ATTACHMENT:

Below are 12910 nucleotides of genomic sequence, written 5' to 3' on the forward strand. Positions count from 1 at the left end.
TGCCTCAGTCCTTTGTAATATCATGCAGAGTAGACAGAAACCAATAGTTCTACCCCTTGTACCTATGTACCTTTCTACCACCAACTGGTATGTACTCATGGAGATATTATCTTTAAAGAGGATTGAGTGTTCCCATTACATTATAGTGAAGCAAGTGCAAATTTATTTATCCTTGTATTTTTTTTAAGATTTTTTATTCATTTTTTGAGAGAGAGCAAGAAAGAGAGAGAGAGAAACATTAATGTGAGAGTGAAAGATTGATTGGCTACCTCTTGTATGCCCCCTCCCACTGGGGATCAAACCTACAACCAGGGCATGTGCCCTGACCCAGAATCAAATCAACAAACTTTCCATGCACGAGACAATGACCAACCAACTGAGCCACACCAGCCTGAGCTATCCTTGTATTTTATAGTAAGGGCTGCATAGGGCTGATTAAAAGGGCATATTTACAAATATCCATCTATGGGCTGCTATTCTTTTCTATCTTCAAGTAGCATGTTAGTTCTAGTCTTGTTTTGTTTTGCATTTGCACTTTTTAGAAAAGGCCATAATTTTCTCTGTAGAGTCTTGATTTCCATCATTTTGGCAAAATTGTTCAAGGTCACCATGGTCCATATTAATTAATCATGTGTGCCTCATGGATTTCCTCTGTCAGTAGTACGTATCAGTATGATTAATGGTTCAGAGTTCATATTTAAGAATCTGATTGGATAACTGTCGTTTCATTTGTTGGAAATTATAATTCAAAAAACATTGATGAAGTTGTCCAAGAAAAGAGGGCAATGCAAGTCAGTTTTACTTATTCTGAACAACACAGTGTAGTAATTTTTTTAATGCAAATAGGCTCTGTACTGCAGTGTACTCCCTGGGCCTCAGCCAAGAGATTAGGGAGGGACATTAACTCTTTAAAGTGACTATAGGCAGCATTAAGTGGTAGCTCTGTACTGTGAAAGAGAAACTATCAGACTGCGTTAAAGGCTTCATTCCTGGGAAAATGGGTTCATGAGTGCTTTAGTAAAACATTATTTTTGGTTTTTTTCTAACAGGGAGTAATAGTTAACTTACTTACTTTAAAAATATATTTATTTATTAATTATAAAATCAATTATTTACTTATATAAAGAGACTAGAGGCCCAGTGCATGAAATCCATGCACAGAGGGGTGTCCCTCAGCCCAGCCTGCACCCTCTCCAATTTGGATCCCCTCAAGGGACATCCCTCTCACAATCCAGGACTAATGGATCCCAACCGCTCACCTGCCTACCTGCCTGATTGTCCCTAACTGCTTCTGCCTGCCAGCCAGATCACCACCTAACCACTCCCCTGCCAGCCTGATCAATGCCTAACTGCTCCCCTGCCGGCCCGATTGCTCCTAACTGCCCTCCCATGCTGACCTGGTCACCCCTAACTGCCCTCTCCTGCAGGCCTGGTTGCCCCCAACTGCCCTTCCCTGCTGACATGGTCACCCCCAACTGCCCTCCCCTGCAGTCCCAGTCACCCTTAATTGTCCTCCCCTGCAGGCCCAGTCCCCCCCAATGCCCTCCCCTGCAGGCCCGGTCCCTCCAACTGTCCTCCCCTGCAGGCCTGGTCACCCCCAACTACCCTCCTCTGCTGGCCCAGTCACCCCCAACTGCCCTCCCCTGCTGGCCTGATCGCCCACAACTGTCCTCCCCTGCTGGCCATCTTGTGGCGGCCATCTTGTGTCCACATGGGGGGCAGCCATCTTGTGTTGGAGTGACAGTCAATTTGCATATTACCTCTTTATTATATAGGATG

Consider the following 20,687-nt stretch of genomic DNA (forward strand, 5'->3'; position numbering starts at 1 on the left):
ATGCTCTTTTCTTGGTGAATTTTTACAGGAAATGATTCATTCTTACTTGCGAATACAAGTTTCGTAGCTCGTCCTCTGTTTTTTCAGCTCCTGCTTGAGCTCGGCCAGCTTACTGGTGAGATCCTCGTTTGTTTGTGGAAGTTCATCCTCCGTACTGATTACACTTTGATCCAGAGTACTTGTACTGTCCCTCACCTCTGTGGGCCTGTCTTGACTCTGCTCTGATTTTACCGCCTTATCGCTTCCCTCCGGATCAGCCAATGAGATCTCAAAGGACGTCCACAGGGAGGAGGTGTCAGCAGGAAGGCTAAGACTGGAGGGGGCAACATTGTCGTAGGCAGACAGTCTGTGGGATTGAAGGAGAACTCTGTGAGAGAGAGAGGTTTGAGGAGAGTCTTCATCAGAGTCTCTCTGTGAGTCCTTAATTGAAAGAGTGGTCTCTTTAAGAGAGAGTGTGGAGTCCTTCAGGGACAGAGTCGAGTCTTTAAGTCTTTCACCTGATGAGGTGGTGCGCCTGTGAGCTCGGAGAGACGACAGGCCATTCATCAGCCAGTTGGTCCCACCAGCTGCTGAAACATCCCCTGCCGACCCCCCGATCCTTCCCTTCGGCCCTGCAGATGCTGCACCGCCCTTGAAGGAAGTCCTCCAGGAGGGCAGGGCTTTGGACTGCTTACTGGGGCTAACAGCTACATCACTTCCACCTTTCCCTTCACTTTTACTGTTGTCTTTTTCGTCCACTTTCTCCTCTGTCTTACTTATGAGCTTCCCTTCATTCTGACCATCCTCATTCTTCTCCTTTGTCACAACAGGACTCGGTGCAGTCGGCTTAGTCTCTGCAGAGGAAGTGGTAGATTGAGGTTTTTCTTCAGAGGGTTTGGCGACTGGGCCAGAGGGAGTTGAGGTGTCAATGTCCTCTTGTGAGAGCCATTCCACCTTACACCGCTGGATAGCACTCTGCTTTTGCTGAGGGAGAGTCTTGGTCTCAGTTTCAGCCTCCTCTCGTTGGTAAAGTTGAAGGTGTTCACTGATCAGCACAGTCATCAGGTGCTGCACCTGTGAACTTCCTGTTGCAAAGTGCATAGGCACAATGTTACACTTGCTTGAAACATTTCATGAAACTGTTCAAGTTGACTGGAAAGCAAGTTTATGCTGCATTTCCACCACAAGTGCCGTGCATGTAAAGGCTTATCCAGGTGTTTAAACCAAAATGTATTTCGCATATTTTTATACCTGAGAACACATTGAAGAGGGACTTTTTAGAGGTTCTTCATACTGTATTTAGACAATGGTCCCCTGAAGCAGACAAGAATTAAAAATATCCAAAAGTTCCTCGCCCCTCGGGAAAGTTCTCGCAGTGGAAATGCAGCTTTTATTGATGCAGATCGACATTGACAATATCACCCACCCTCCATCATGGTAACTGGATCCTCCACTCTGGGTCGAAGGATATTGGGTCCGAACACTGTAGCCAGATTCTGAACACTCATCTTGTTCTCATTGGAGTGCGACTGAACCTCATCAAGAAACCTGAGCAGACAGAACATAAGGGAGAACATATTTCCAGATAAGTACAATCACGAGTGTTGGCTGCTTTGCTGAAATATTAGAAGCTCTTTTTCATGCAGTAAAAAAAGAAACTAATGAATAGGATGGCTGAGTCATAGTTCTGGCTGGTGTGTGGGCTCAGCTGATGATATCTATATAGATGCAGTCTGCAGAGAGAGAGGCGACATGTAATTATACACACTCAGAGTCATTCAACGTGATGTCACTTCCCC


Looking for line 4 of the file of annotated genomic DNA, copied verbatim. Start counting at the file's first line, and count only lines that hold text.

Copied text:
ATGCTCTTTTCTTGGTGAATTTTTACAGGAAATGATTCATTCTTACTTGCGAATACAAGTTTCGTAGCTCGTCCTCTGTTTTTTCAGCTCCTGCTTGAGCTCGGCCAGCTTACTGGTGAGATCCTCGTTTGTTTGTGGAAGTTCATCCTCCGTACTGATTACACTTTGATCCAGAGTACTTGTACTGTCCCTCACCTCTGTGGGCCTGTCTTGACTCTGCTCTGATTTTACCGCCTTATCGCTTCCCTCCGGATCAGCCAATGAGATCTCAAAGGACGTCCACAGGGAGGAGGTGTCAGCAGGAAGGCTAAGACTGGAGGGGGCAACATTGTCGTAGGCAGACAGTCTGTGGGATTGAAGGAGAACTCTGTGAGAGAGAGAGGTTTGAGGAGAGTCTTCATCAGAGTCTCTCTGTGAGTCCTTAATTGAAAGAGTGGTCTCTTTAAGAGAGAGTGTGGAGTCCTTCAGGGACAGAGTCGAGTCTTTAAGTCTTTCACCTGATGAGGTGGTGCGCCTGTGAGCTCGGAGAGACGACAGGCCATTCATCAGCCAGTTGGTCCCACCAGCTGCTGAAACATCCCCTGCCGACCCCCCGATCCTTCCCTTCGGCCCTGCAGATGCTGCACCGCCCTTGAAGGAAGTCCTCCAGGAGGGCAGGGCTTTGGACTGCTTACTGGGGCTAACAGCTACATCACTTCCACCTTTCCCTTCACTTTTACTGTTGTCTTTTTCGTCCACTTTCTCCTCTGTCTTACTTATGAGCTTCCCTTCATTCTGACCATCCTCATTCTTCTCCTTTGTCACAACAGGACTCGGTGCAGTCGGCTTAGTCTCTGCAGAGGAAGTGGTAGATTGAGGTTTTTCTTCAGAGGGTTTGGCGACTGGGCCAGAGGGAGTTGAGGTGTCAATGTCCTCTTGTGAGAGCCATTCCACCTTACACCGCTGGATAGCACTCTGCTTTTGCTGAGGGAGAGTCTTGGTCTCAGTTTCAGCCTCCTCTCGTTGGTAAAGTTGAAGGTGTTCACTGATCAGCACAGTCATCAGGTGCTGCACCTGTGAACTTCCTGTTGCAAAGTGCATAGGCACAATGTTACACTTGCTTGAAACATTTCATGAAACTGTTCAAGTTGACTGGAAAGCAAGTTTATGCTGCATTTCCACCACAAGTGCCGTGCATGTAAAGGCTTATCCAGGTGTTTAAACCAAAATGTATTTCGCATATTTTTATACCTGAGAACACATTGAAGAGGGACTTTTTAGAGGTTCTTCATACTGTATTTAGACAATGGTCCCCTGAAGCAGACAAGAATTAAAAATATCCAAAAGTTCCTCGCCCCTCGGGAAAGTTCTCGCAGTGGAAATGCAGCTTTTATTGATGCAGATCGACATTGACAATATCACCCACCCTCCATCATGGTAACTGGATCCTCCACTCTGGGTCGAAGGATATTGGGTCCGAACACTGTAGCCAGATTCTGAACACTCATCTTGTTCTCATTGGAGTGCGACTGAACCTCATCAAGAAACCTGAGCAGACAGAACATAAGGGAGAACATATTTCCAGATAAGTACAATCACGAGTGTTGGCTGCTTTGCTGAAATATTAGAAGCTCTTTTTCATGCAGTAAAAAAAGAAACTAATGAATAGGATGGCTGAGTCATAGTTCTGGCTGGTGTGTGGGCTCAGCTGATGATATCTATATAGATGCAGTCTGCAGAGAGAGAGGCGACATGTAATTATACACACTCAGAGTCATTCAACGTGATGTCACTTCCCC